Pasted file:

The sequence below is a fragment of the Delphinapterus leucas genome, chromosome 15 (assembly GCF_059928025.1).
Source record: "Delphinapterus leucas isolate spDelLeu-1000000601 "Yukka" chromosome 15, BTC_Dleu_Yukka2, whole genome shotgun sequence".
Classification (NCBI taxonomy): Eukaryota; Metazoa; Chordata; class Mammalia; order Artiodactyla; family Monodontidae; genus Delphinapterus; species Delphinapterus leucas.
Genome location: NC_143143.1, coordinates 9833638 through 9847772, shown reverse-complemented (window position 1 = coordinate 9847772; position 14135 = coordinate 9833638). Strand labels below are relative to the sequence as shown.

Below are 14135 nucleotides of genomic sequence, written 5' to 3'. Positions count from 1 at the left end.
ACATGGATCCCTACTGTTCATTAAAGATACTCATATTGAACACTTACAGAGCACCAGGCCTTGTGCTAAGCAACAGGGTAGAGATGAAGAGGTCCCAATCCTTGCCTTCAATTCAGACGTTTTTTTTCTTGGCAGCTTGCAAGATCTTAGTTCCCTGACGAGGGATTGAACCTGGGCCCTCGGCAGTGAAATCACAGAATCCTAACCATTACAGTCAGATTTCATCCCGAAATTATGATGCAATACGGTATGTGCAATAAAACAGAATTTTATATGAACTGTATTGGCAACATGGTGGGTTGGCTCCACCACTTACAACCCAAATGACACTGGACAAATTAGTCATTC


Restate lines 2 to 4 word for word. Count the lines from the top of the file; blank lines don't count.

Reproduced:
Source record: "Delphinapterus leucas isolate spDelLeu-1000000601 "Yukka" chromosome 15, BTC_Dleu_Yukka2, whole genome shotgun sequence".
Classification (NCBI taxonomy): Eukaryota; Metazoa; Chordata; class Mammalia; order Artiodactyla; family Monodontidae; genus Delphinapterus; species Delphinapterus leucas.
Genome location: NC_143143.1, coordinates 9833638 through 9847772, shown reverse-complemented (window position 1 = coordinate 9847772; position 14135 = coordinate 9833638). Strand labels below are relative to the sequence as shown.